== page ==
More and more of the construction work is being carried out by Chinese companies. Their workers are alleged to be Chinese prisoners, allowing Chinese companies to keep their costs down in comparison with contractors from other countries. China's embassy rivals that of the US in size. Although there are a number of Chinese restaurants, you don't see Chinese people on the streets. Despite the conditions, though, they stay and settle down.

The influx of Chinese is said to have contributed to the rise in prostitution in Bamako. Chinese entrepreneurs buy bars, traffic in prostitutes, build brothels and rent out the rooms for four euro an hour. In particular, they prey on young girls from the Malian countryside, who come or are sent to the capital to earn money for their dowry. They have nowhere to stay and are particularly vulnerable, especially as traditional social networking and solidarity is lacking in the newer quartiers.

Undercover work by female police officers has resulted in some of the Chinese bars being closed down for the moment. However, there also are Lebanese entrepreneurs involved in trafficking Russian prostitutes, with one of their restaurants fronting the operation (allegedly for someone of power in the police force).

The Japanese connection

Japan too has become involved in the "push for Africa", seeking its share of the opportunities opening up for land, work, trade and living space. In March, Japan made an initial contribution of €1,250 million to support a new national programme to build small-scale dams; a substantial follow-up contribution is under negotiation.

In development terms, this is very good news for a Sahelien country which experiences annual drought. The barrage system for "kitchen gardening" has already been successfully established on a small scale. In Bandiagara, for example, farmers are able to diversify crops and harvest three times a year, thanks to support from the German Development Agency. Other communities as far away as the Burkina Faso border have heard about this and see it is a key strategy for providing employment and income for young people and so prevent urban migration.

Nevertheless, a gift of €1,250 million also establishes a rather strong bargaining position – the entire EU aid budget for Mali for the period 2003-2007 is a mere €375 million. Even when bilateral contributions are added to the calculation, the European total falls far short of the Japanese (average annual sums in euro, as analysed in the European Community's country strategy paper for Mali, are: France, €55 million; Netherlands, €35 million; Germany, €30 million; Belgium, less than €10 million; Luxembourg, less than €5 million.)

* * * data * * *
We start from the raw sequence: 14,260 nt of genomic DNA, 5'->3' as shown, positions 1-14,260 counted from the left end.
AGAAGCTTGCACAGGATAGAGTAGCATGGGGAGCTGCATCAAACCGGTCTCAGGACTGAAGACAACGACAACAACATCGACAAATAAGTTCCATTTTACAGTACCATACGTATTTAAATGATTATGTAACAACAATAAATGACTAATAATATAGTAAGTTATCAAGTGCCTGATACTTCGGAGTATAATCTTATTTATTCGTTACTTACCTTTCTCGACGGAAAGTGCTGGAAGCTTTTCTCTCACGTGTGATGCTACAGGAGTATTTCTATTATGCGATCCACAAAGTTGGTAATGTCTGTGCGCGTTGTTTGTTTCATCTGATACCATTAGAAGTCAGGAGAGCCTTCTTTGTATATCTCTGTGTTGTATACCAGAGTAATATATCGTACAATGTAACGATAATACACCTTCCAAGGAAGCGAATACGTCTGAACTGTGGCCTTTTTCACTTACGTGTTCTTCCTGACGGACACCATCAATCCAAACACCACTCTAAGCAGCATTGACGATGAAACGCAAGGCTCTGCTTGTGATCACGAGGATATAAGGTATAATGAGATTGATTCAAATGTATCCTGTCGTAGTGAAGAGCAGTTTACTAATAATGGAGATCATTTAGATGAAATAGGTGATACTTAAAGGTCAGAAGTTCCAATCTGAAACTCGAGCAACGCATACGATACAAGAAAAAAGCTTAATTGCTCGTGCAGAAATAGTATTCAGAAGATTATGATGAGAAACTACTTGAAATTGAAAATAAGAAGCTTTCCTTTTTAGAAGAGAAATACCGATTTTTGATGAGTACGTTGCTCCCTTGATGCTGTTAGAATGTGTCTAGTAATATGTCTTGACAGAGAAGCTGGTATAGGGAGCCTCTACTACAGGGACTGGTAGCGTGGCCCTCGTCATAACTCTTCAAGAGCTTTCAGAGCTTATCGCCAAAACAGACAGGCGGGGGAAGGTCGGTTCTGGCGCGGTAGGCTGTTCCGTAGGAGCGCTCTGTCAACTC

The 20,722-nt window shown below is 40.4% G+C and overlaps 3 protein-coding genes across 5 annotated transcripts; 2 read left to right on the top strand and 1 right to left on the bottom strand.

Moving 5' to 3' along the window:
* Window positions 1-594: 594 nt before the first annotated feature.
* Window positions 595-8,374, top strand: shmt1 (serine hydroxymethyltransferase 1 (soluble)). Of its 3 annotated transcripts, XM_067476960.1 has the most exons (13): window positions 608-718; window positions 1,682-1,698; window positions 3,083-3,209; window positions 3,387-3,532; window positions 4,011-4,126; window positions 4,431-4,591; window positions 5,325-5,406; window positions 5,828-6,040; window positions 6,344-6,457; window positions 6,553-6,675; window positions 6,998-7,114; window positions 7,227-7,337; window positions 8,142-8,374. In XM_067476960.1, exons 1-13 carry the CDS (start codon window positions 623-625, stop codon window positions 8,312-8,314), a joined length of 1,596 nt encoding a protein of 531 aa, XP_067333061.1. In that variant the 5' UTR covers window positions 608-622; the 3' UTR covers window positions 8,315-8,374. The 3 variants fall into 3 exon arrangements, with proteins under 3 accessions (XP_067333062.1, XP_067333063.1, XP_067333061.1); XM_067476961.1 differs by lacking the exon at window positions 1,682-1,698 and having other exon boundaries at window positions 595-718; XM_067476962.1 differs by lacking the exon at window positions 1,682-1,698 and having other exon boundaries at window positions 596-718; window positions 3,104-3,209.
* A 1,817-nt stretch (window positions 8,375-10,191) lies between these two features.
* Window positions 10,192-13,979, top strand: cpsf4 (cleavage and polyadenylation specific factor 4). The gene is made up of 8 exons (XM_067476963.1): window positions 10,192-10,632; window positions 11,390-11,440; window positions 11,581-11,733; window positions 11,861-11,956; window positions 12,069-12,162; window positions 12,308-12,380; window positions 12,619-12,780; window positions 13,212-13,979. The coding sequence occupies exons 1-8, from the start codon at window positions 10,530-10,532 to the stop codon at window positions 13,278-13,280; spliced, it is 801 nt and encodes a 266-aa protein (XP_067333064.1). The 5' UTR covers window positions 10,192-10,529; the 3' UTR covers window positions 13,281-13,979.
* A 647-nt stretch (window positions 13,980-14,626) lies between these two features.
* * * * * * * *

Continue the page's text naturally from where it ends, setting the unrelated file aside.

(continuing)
Japan is also sending out increasing numbers of volunteers worldwide under the Japan Overseas Cooperation Volunteers (JOCV) scheme. Its mission is to promote the participation of Japanese citizens in international cooperation activities and – similar to the original US Peace Corps concept – to spread an understanding of Japanese culture and language and develop positive cross-cultural relationships.

In 2005 there were still over 150 Peace Corps volunteers in Mali, working in isolated communities. And, in relation to cultural understanding, it is interesting to note that Usaid is the only western bilateral agency to develop collaboration with mainstream Islamic organisations in the country and to provide support for Islamic schools (Libya does the same). The American Cultural Centre also collaborated with Islamic groups in running a workshop in April 2006 on the "role of religions in conflict prevention". At the same time, aid workers observe that US influence has pushed out a number of the international Islamic non-governmental organisations formerly active in Mali.

In the light of this, perhaps the maintenance of cultural links by European partners becomes more and more a symbolic gesture. Even Germany has laid claim to a small part of Timbuktu: in 2004, to mark the 150th anniversary of the arrival of the German explorer Heinrich Barth, the embassy restored his original house there, which now contains a small museum. Yet, as one Malian writer observed about the French Cultural Centre: "Cultural missions can still operate like a territorial power, providing opportunities for support, especially to travel and study abroad, and sometimes have more influence than diplomatic missions. "

Questions of development

Development in general in Mali depends on outside funding and, unlike other parts of the world, civil-society organisations are almost entirely donor-dependent. Usaid puts 60% of its funding into local non-governmental organisations for specific projects. The focus for all donors in recent years has been on supporting the decentralisation process. This focus has had the effect (deliberate or not) of weakening central government, which means the supposed "transfer of competence" from central to decentralised bodies is also affected.

In addition, there are a large number of national and international actors in the field who are carrying out similar work. But there has been duplication of effort because of a lack of central coordination and communication. Only now are some of the small-scale projects beginning to be up-scaled at national level, although financial, strategic and technical competence is still in the process of development.